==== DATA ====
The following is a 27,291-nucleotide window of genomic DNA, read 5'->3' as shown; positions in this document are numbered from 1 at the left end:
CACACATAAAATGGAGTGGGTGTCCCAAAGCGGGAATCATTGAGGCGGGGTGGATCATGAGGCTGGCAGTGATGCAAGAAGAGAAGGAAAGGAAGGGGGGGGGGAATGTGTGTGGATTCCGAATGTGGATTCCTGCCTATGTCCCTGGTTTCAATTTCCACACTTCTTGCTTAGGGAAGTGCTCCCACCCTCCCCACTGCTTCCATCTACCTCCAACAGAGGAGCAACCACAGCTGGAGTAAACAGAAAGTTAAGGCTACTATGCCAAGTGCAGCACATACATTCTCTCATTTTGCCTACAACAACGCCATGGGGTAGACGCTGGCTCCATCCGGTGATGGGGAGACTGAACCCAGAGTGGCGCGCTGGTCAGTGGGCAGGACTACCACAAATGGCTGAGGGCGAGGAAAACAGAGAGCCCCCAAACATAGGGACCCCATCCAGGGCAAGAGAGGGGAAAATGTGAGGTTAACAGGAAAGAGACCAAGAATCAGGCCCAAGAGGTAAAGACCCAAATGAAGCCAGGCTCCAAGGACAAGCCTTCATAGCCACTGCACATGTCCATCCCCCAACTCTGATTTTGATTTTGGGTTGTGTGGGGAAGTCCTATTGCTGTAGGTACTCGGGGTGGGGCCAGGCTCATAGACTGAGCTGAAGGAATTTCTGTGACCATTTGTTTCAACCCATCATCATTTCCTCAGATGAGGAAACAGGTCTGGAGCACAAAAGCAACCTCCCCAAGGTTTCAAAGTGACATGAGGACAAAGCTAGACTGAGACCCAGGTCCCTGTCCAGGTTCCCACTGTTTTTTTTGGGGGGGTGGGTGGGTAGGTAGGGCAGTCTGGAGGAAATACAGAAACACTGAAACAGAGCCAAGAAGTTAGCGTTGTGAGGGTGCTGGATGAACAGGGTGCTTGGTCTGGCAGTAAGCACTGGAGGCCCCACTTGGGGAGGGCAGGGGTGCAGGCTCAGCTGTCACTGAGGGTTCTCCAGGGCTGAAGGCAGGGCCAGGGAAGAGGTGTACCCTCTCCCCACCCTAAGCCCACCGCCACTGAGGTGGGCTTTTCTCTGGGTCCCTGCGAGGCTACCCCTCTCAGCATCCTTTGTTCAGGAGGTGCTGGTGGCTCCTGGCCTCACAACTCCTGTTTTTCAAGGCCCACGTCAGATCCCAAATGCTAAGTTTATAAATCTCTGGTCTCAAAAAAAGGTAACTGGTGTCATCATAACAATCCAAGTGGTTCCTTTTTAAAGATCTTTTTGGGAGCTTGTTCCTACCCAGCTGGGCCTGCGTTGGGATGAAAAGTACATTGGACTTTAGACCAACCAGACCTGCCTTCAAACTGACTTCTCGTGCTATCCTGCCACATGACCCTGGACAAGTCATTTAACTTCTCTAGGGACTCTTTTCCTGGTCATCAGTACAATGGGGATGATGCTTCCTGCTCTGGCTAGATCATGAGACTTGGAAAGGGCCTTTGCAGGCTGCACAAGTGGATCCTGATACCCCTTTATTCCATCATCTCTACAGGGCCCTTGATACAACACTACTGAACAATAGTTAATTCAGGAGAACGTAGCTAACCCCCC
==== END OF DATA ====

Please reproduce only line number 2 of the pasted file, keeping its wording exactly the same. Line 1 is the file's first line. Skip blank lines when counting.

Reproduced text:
CACACATAAAATGGAGTGGGTGTCCCAAAGCGGGAATCATTGAGGCGGGGTGGATCATGAGGCTGGCAGTGATGCAAGAAGAGAAGGAAAGGAAGGGGGGGGGGAATGTGTGTGGATTCCGAATGTGGATTCCTGCCTATGTCCCTGGTTTCAATTTCCACACTTCTTGCTTAGGGAAGTGCTCCCACCCTCCCCACTGCTTCCATCTACCTCCAACAGAGGAGCAACCACAGCTGGAGTAAACAGAAAGTTAAGGCTACTATGCCAAGTGCAGCACATACATTCTCTCATTTTGCCTACAACAACGCCATGGGGTAGACGCTGGCTCCATCCGGTGATGGGGAGACTGAACCCAGAGTGGCGCGCTGGTCAGTGGGCAGGACTACCACAAATGGCTGAGGGCGAGGAAAACAGAGAGCCCCCAAACATAGGGACCCCATCCAGGGCAAGAGAGGGGAAAATGTGAGGTTAACAGGAAAGAGACCAAGAATCAGGCCCAAGAGGTAAAGACCCAAATGAAGCCAGGCTCCAAGGACAAGCCTTCATAGCCACTGCACATGTCCATCCCCCAACTCTGATTTTGATTTTGGGTTGTGTGGGGAAGTCCTATTGCTGTAGGTACTCGGGGTGGGGCCAGGCTCATAGACTGAGCTGAAGGAATTTCTGTGACCATTTGTTTCAACCCATCATCATTTCCTCAGATGAGGAAACAGGTCTGGAGCACAAAAGCAACCTCCCCAAGGTTTCAAAGTGACATGAGGACAAAGCTAGACTGAGACCCAGGTCCCTGTCCAGGTTCCCACTGTTTTTTTTGGGGGGGTGGGTGGGTAGGTAGGGCAGTCTGGAGGAAATACAGAAACACTGAAACAGAGCCAAGAAGTTAGCGTTGTGAGGGTGCTGGATGAACAGGGTGCTTGGTCTGGCAGTAAGCACTGGAGGCCCCACTTGGGGAGGGCAGGGGTGCAGGCTCAGCTGTCACTGAGGGTTCTCCAGGGCTGAAGGCAGGGCCAGGGAAGAGGTGTACCCTCTCCCCACCCTAAGCCCACCGCCACTGAGGTGGGCTTTTCTCTGGGTCCCTGCGAGGCTACCCCTCTCAGCATCCTTTGTTCAGGAGGTGCTGGTGGCTCCTGGCCTCACAACTCCTGTTTTTCAAGGCCCACGTCAGATCCCAAATGCTAAGTTTATAAATCTCTGGTCTCAAAAAAAGGTAACTGGTGTCATCATAACAATCCAAGTGGTTCCTTTTTAAAGATCTTTTTGGGAGCTTGTTCCTACCCAGCTGGGCCTGCGTTGGGATGAAAAGTACATTGGACTTTAGACCAACCAGACCTGCCTTCAAACTGACTTCTCGTGCTATCCTGCCACATGACCCTGGACAAGTCATTTAACTTCTCTAGGGACTCTTTTCCTGGTCATCAGTACAATGGGGATGATGCTTCCTGCTCTGGCTAGATCATGAGACTTGGAAAGGGCCTTTGCAGGCTGCACAAGTGGATCCTGATACCCCTTTATTCCATCATCTCTACAGGGCCCTTGATACAACACTACTGAACAATAGTTAATTCAGGAGAACGTAGCTAACCCCCC